Kids can be caught off guard by some of the themed elements at Disney restaurants. Erin Foster’s next Disney Food for Families column describes what restaurants might pose a problem and how to cope.
When my daughter Louisa was four years old, she was already a veteran of several Disney trips. These trips included at least a dozen character meals, dinner at the raucous Whispering Canyon Cafe, and even the foot-stomping Hoop Dee Doo Revue.
She handled all these experiences with kiddie aplomb, so it never occurred to me that we would ever have any problems at Disney restaurants. I was shocked when we got to the Animal Kingdom’s Rainforest Cafe and mid-appetizer, Louisa had a full-on, quivering-lip meltdown.
As it turns out, we had been seated directly next to the life-sized, chest-thumping, screeching, audio-animatronic gorilla. In her preschooler mind’s eye, that gorilla was inches away and effectively alive. She was terrified. My husband ended up getting his meal and hers packed to go; they left the rest of the family and went back to finish eating in the hotel room.
I later learned that, of course, she had company in experiencing sensory overload at the Rainforest Cafe and that there are several other WDW restaurants that have the potential to unsettle sensitive souls. I’m going to identify some of those and then give some possible coping strategies to avoid meltdowns and keep everyone eating together. Because, seriously, that giant volcano ice cream and brownie dessert thing at the Rainforest is worth sticking around for.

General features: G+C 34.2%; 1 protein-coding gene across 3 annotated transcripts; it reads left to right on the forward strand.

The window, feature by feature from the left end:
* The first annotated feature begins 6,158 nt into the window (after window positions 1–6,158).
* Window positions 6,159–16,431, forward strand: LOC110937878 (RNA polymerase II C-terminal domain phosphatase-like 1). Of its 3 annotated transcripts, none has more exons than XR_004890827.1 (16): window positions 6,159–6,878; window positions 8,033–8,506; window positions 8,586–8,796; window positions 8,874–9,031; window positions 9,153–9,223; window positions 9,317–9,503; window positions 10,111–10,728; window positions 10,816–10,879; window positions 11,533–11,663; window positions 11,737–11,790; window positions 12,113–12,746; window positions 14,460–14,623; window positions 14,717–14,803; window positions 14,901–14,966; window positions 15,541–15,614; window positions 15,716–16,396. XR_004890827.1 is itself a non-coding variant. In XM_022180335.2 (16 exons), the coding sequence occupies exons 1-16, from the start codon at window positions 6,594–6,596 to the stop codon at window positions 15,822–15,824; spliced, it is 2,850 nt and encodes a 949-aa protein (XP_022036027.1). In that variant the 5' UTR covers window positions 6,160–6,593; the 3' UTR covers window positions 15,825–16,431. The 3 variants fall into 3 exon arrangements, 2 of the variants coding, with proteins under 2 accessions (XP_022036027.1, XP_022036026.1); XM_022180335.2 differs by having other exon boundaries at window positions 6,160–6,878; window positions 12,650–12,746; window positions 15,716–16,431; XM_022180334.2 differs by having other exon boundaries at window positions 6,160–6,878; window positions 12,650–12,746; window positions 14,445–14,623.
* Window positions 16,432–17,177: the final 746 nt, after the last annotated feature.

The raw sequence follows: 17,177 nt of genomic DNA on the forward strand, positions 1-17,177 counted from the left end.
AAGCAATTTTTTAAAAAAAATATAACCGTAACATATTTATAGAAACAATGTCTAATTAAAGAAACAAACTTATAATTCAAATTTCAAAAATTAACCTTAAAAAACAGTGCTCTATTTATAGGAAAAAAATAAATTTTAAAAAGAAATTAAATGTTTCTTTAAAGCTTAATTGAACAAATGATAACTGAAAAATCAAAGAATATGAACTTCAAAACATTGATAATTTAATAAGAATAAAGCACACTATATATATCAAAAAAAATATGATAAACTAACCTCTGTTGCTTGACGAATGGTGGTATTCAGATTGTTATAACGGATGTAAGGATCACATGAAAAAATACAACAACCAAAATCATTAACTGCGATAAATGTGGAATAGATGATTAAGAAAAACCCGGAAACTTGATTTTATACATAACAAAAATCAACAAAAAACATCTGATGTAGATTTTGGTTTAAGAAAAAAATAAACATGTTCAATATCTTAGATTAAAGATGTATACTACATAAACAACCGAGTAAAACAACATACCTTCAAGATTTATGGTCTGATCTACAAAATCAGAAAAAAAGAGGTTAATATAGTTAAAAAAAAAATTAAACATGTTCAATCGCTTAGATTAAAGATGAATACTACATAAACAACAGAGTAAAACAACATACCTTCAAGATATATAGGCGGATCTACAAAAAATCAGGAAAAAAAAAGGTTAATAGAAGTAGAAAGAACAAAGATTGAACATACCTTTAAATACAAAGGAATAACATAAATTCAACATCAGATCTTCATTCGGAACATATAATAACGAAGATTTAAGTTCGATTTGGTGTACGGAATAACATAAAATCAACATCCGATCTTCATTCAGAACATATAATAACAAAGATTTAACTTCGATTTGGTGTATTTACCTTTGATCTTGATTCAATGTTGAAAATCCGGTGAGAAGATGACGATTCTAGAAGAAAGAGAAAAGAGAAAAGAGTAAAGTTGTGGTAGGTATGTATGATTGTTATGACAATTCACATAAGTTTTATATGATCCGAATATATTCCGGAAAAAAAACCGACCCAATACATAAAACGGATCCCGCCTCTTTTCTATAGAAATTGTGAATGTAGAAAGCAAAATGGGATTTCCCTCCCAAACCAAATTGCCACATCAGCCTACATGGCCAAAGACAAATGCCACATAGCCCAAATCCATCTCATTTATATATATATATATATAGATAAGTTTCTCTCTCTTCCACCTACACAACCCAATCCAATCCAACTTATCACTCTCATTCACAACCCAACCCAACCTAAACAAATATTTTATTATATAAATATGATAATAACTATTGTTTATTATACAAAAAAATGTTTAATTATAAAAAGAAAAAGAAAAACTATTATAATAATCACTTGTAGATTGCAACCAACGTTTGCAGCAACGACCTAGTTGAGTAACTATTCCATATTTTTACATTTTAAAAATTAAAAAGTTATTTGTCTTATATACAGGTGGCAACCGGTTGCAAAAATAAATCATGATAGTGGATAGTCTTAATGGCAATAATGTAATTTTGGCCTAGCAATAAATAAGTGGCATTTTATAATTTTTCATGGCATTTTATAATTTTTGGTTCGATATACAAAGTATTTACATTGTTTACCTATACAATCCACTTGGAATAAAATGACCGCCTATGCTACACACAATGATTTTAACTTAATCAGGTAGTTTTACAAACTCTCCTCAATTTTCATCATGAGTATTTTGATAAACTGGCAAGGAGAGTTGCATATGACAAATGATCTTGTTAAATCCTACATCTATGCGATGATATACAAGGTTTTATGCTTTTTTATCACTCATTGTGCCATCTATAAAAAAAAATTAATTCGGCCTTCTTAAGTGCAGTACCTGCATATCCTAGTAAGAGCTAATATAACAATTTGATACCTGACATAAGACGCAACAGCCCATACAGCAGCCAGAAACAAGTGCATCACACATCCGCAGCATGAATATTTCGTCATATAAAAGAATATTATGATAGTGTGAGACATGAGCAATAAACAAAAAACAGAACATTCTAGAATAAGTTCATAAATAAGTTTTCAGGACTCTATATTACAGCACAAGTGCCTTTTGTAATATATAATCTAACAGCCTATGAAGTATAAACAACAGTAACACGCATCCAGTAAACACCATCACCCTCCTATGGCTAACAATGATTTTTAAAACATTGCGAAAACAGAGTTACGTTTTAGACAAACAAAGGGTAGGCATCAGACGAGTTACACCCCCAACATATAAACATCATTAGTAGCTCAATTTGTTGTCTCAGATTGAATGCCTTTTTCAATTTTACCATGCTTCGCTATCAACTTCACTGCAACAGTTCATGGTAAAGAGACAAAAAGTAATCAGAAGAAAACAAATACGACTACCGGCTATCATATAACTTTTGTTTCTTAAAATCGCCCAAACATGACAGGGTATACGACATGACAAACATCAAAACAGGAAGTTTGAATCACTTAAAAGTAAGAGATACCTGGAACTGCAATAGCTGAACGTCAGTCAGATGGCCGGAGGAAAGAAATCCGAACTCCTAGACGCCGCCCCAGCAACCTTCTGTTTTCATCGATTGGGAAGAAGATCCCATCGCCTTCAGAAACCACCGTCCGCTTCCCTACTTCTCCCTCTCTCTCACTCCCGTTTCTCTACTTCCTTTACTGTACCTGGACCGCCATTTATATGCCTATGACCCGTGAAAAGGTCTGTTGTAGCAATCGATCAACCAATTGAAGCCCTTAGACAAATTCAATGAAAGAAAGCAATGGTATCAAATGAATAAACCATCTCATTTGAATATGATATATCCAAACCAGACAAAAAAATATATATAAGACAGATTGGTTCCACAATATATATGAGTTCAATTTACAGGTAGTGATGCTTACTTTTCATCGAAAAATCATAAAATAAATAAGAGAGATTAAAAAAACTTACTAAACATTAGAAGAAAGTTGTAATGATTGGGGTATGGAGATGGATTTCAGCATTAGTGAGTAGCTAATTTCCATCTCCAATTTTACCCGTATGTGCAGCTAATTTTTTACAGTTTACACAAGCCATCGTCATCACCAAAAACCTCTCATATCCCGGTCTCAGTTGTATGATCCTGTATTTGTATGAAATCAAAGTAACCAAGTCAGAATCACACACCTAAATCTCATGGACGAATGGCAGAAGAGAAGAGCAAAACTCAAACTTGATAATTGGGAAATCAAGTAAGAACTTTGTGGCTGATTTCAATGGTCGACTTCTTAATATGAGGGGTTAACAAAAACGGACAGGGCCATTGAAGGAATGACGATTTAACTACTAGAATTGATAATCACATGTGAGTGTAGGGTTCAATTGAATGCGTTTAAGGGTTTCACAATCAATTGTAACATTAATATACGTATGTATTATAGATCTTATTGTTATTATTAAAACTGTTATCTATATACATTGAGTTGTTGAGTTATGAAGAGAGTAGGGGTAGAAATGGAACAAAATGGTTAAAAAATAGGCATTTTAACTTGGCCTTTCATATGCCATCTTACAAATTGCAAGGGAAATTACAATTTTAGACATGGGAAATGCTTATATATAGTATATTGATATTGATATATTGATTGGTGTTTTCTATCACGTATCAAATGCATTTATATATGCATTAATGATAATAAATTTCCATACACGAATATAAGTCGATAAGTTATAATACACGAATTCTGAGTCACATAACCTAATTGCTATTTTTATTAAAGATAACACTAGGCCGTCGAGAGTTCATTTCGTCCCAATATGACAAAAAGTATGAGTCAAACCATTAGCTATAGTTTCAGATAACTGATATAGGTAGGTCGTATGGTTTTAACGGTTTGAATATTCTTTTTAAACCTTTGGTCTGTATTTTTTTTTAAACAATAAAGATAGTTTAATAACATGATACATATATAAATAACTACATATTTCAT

Potential Trouble Spots
These WDW restaurants are those most likely to induce some sort of fear in very young children or individuals with sensory integration issues:
Any character dining situation: Just as some kids are afraid of the characters in the parks. They may also have trouble with large moving mice in a restaurant.
Rainforest Cafe, at Animal Kingdom and Downtown Disney: As mentioned above, there are life-sized animals that move and make realistic jungle sounds. Several times an hour, a simulated rainstorm has faux thunder and lightening echoing throughout the dining room.
T-Rex, at Downtown Disney: BIG dinosaurs move and roar. Intense lighting.
Sci-Fi Dine-In, at Disney’s Hollywood Studios: Dark replica of a drive-in movie, with diners facing a screen showing clips of old-time science fiction films. The movies shown are considered by most to be campy fun, but there are a few who find them upsetting. (Attack of the 50 Foot Woman, anyone?)
Garden Grill, at Epcot: In addition to the presence of characters, this is a revolving restaurant — the dining area actually moves while you are eating. The motion is extremely slow, but there are some motion-sensitive individuals who my find this notable.
Coral Reef, at Epcot: The potential for trouble is small. However, if anyone in your party has a phobia about sharks, this is one to avoid. An entire wall of the restaurant is an aquarium filled with tropical fish, rays, and yes, sharks.